Last month, it was reported that Foxconn plans to replace almost every human worker in some of its manufacturing plants with a robot. Perhaps more worrying for office workers was the news that a Japanese insurance firm was sacking over 30 staff because artificial intelligence could calculate payouts just as well as humans. No wonder that two-thirds of Americans believe that robots will soon take on the majority of work currently performed by people.
But according to a study on automation, employment, and productivity published by McKinsey Global Institute, the research division of the consultancy firm McKinsey & Company, the pace of automation’s impact on the labor force may be a little less fierce than expected. And, it reckons, the economy has more to gain by humans working alongside robots for the foreseeable future.
The consultancy’s analysis divides work by activities rather than job roles, because it’s tasks that can be automated, not whole positions. Even senior executives, after all, have aspects of their job that a robot could do.
The results show that as many as half of today’s work activities could be automated by 2055. But while the findings suggests that 60 percent of all jobs may have 30 percent of their constituent tasks taken over by robots, they also show that only 5 percent of jobs will become fully automated. In other words, the analysis suggests that in the next 40 years most jobs will change, or in the worst case shrink, rather than being devoured.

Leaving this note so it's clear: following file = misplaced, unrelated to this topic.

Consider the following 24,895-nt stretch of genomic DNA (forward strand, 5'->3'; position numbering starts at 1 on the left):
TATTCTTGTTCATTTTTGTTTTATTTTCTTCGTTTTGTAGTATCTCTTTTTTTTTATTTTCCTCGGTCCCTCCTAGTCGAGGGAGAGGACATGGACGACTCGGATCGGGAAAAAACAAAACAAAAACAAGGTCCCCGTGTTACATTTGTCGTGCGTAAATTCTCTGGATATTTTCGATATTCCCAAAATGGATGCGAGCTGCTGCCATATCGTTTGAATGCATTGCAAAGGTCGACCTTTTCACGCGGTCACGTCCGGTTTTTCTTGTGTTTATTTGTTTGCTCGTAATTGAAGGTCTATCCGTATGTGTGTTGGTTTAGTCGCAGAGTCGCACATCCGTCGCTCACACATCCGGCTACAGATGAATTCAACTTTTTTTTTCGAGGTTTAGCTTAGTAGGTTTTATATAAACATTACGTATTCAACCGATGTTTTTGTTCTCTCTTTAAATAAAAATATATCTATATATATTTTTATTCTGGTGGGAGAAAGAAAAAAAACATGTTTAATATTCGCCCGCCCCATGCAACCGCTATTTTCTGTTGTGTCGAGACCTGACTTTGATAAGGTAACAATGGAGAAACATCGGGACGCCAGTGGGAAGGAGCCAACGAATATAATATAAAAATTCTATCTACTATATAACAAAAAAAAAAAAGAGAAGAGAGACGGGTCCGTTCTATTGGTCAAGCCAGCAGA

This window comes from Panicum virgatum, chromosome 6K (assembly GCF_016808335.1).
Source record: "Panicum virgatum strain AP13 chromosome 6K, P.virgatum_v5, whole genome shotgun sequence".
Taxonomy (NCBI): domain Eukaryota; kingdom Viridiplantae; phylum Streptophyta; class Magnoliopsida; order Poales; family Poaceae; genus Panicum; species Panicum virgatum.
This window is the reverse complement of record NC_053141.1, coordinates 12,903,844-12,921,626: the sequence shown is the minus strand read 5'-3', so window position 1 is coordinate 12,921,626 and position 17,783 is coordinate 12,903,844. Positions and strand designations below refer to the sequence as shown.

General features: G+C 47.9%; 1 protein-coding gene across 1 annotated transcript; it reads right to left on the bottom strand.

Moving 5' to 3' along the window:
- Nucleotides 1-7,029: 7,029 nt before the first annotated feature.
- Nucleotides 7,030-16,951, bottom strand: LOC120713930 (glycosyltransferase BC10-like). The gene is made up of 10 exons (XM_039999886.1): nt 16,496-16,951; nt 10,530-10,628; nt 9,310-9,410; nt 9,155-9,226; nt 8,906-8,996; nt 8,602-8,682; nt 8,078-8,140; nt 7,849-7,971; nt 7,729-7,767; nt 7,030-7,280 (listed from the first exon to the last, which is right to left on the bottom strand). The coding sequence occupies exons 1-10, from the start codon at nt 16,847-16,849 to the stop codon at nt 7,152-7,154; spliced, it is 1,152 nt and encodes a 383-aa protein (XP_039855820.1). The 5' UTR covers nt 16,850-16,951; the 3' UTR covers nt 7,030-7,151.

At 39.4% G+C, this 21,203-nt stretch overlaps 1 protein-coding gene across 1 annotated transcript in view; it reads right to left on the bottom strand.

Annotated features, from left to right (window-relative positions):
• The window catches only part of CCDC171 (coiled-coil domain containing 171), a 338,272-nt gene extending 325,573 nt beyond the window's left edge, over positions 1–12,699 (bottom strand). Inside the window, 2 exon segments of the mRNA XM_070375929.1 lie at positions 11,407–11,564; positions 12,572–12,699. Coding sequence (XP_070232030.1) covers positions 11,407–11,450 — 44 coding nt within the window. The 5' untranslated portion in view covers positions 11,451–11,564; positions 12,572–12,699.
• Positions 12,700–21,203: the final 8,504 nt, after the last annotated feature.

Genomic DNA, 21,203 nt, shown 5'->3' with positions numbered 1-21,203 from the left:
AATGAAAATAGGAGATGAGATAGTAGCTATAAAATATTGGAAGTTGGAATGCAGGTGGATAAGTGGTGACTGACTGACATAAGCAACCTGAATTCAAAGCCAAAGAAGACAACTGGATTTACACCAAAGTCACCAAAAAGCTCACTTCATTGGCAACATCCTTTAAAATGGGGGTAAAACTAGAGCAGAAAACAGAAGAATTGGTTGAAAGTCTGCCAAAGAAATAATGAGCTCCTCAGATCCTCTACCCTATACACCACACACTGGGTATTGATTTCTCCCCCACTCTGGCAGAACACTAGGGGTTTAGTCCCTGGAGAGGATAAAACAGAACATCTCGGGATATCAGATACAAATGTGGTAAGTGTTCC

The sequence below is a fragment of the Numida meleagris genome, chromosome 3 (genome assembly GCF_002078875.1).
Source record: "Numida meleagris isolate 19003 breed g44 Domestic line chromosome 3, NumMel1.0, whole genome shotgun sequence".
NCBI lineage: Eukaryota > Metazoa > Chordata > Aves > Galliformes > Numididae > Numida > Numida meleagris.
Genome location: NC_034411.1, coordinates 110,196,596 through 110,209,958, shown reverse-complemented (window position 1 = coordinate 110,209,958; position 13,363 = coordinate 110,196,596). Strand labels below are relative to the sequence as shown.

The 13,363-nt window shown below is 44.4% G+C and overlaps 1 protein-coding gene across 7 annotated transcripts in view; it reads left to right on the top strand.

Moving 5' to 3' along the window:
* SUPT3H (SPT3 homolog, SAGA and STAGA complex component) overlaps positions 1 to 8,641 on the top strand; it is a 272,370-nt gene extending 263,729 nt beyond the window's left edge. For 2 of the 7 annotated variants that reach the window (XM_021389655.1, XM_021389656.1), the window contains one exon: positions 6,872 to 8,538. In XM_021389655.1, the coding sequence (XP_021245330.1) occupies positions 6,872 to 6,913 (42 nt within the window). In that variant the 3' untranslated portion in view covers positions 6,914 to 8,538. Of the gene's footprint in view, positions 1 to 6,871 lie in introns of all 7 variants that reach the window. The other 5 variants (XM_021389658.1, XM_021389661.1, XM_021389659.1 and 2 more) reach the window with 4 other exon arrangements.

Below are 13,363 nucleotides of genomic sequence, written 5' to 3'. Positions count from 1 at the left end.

That’s in some contrast to other predictions being made about the future of work. Perhaps the gloomiest have been made by Carl Benedikt Frey and Michael Osborne from the University of Oxford. Their analysis suggested that as many as 47 percent of U.S. jobs are at risk from automation over the next 20 years.
Speaking to the New York Times, James Manyika, an author of the McKinsey report, explained why he thinks the takeover of jobs could prove slower than others have predicted. “How automation affects employment will not be decided simply by what is technically feasible, which is what technologists tend to focus on,” he explains.
In fact, their report argues that to reap the economic benefits of automation, humans are going to have to work alongside robots for some time. The company believes that the improved efficiency of a robot and AI workforce could boost global productivity by as much as 0.8 percent, but only if humans continue to work. That makes sense: humans will still need to live, and economic gains could be quickly gobbled up if people are paid to do nothing.
The report doesn’t, however, offer any insight into how humans will find new work to do as it’s gradually taken up by machines—it merely points out they will have to. So we still have employment worries ahead, but we may have a little more time than we thought to overcome them.
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